Coinbase’s Super Bowl Ad was Wildly Successful – Now What Happens?

A few years ago, I thought the QR code was officially dead. Fast forward to 2022, and it’s clear that the pandemic brought on a comeback, enabling us to mobile order and pay in the line at Starbucks or use a contactless menu at our favorite restaurant. That being said, I don’t think anyone could have anticipated the impact of a tiny QR code bouncing around the screen during the Super Bowl this weekend. 

As a part of cryptocurrency exchange Coinbase’s “Less Talk, More Bitcoin” campaign, the QR code led you to a promotional website offering $15 worth of Bitcoin to those who signed up, in addition to an entry to win $3M. Over 20 million people scanned the QR code in just one minute, and the Coinbase app became the #2 app on the App Store. Customers have until February 15th to claim the promotion, but many users were left unable to claim it, as the ad’s success led to the site’s crash. 

For years, companies have argued whether or not there was a justification for the ROI of these ads, with the ad cost ranging from $5-7M each. An average of 4.6 million people watch the Super Bowl each year, peaking at 5.2 million, leading to an average CPM (cost per thousand impressions) of $10. However, this year’s Super Bowl had 29 million U.S. households tuning in — a 19% jump in viewers over last year’s game and a record high. Not only was Coinbase’s marketing team able to provide immediate results, but they are set up with a highly-qualified, engaged audience to use for marketing purposes for the future. 

Upon accepting cookies on the site and downloading the app, users have shared their private information with the app, allowing permission for future promotional messages. Coinbase can use the custom or retargeting audiences they’ve created from these visitors across social, email and programmatic. Many channels will also allow for the creation of “Lookalike” audiences, which will create an audience similar to the users who opted in based on their similar interests, allowing Coinbase to engage with future customers who did not engage with the QR code during the spot. This includes remarketing to users across other apps that they use on mobile devices on a daily basis.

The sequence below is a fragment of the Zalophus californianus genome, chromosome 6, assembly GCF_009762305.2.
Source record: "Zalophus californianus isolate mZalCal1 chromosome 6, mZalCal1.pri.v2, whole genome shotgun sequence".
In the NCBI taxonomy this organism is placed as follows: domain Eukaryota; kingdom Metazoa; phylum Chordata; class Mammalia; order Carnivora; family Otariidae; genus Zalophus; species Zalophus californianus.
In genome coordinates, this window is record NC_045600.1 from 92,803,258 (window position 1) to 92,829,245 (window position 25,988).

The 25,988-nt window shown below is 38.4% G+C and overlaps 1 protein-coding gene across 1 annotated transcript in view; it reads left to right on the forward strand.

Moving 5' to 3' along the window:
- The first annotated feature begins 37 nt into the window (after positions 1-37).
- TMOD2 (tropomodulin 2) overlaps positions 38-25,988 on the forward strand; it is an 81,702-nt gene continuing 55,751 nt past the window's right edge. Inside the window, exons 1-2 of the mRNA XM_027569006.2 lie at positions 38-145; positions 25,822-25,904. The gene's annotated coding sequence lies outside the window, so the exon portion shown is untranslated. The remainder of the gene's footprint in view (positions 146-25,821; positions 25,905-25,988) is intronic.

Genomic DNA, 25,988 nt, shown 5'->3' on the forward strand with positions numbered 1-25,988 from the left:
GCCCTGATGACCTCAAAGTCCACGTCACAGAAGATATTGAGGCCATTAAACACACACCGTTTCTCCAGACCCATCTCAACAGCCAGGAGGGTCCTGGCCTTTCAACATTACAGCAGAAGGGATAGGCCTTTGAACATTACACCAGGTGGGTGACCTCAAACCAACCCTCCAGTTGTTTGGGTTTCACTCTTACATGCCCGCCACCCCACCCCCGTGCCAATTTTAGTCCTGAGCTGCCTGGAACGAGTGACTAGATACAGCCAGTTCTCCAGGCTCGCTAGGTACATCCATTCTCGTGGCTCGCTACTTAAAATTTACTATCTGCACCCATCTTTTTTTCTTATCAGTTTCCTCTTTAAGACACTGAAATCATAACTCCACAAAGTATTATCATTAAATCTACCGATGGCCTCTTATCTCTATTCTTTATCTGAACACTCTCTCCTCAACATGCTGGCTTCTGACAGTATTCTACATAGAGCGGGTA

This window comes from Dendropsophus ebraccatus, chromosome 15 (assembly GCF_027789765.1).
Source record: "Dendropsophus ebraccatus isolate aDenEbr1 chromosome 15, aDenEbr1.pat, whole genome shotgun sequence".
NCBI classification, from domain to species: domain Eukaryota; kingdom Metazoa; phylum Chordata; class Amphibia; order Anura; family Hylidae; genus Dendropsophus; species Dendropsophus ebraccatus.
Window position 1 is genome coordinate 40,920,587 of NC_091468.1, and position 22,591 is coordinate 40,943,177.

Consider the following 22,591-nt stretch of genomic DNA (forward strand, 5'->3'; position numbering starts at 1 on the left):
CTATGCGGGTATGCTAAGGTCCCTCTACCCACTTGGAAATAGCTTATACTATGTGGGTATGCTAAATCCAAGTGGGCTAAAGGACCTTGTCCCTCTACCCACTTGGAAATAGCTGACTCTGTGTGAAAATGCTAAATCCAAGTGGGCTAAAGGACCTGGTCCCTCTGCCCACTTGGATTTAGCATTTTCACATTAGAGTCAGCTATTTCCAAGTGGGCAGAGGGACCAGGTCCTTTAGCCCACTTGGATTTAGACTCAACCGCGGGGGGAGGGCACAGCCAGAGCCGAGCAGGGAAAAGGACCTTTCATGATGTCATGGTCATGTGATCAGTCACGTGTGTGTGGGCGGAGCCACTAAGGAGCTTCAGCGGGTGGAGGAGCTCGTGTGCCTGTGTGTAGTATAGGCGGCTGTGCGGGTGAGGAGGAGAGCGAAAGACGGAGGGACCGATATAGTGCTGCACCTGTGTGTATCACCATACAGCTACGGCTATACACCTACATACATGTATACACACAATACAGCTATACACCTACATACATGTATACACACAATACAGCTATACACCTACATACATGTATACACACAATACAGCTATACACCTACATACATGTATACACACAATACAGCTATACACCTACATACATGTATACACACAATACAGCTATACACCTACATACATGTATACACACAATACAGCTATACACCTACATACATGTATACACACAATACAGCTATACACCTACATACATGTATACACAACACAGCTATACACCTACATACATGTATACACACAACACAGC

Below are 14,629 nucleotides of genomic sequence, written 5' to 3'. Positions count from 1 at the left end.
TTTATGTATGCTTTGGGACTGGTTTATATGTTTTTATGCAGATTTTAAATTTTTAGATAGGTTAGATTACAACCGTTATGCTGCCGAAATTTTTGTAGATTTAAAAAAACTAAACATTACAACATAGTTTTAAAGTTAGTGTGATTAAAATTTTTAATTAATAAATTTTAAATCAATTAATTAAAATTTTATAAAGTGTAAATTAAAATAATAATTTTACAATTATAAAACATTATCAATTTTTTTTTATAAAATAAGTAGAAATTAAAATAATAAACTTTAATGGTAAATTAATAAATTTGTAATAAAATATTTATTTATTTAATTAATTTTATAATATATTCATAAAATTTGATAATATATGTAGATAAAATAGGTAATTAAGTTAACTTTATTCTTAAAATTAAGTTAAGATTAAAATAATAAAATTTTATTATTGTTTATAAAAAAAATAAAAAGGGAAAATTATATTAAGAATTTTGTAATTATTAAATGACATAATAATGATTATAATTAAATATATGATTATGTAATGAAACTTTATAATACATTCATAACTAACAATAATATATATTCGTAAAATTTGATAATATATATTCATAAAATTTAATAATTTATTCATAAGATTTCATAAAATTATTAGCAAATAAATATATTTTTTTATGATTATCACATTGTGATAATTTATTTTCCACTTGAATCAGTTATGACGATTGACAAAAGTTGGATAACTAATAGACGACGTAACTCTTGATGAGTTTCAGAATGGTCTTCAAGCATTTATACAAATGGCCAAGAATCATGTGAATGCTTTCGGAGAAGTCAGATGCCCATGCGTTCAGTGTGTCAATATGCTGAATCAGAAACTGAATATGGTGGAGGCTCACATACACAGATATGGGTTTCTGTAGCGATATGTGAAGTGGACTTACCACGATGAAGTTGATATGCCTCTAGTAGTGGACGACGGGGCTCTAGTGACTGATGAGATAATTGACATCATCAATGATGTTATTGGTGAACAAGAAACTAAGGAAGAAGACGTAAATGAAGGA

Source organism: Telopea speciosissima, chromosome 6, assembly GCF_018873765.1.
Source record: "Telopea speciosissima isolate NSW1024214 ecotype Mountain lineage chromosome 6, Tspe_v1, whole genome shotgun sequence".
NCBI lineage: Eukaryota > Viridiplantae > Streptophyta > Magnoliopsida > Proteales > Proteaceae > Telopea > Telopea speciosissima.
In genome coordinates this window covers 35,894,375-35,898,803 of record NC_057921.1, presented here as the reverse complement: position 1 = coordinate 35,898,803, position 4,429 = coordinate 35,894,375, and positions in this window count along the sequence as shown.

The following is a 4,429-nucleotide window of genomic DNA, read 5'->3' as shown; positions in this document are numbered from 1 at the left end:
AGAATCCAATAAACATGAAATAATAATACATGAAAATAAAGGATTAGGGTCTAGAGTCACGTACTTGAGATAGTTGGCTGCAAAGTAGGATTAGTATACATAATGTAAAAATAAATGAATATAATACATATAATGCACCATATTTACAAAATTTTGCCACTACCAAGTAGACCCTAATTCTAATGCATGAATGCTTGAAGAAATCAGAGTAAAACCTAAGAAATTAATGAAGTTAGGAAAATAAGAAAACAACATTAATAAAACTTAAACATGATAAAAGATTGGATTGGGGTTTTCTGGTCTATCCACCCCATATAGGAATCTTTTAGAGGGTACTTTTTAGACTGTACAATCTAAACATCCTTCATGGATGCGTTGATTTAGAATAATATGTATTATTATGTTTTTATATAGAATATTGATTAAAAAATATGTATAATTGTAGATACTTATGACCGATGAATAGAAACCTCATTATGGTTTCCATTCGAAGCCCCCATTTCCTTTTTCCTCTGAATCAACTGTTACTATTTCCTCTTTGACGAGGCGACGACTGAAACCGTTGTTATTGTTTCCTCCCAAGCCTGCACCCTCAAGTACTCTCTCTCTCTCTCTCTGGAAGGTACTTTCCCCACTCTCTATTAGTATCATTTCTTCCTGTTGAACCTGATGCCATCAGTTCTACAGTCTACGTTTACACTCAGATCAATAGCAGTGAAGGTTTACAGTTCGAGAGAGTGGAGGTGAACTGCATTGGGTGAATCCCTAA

Coinbase can also nurture these audiences across OTT (Over The Top), reaching viewers that stream video content on TV or mobile devices. The average OTT ad has a $30-40 CPM, but given targeting capabilities, will reach a more highly-qualified audience than the Super Bowl. These placements can be longer spots, with expanded messaging to help educate audiences on Coinbase’s offerings without paying the hefty fee associated with Super Bowl ads. 

There will also be impacts on the site’s SEO. Due to the high engagement on the site, Google will acknowledge the validity of the Coinbase site, and subsequently, all pages will likely increase in rankings for short and long-tail keywords, leading to ongoing higher website traffic for the brand. This surge in traffic will also likely lead to increases in their organic search presence. Although not the only factor for SEO, this is sure to be a long-term win for the Coinbase site.

As marketers, we can learn a lesson in how to clearly establish ROI from traditional awareness channels. Coinbase’s Super Bowl ad is a great case study for elevating the use of QR codes and pulling users lower through the funnel using linear TV, rather than taking an awareness play as most brands do. I imagine that many brands will copycat this technique in the near future, both in linear TV as well as other video channels. 

What other brands do you think hit the nail on the head with their Super Bowl ad? 

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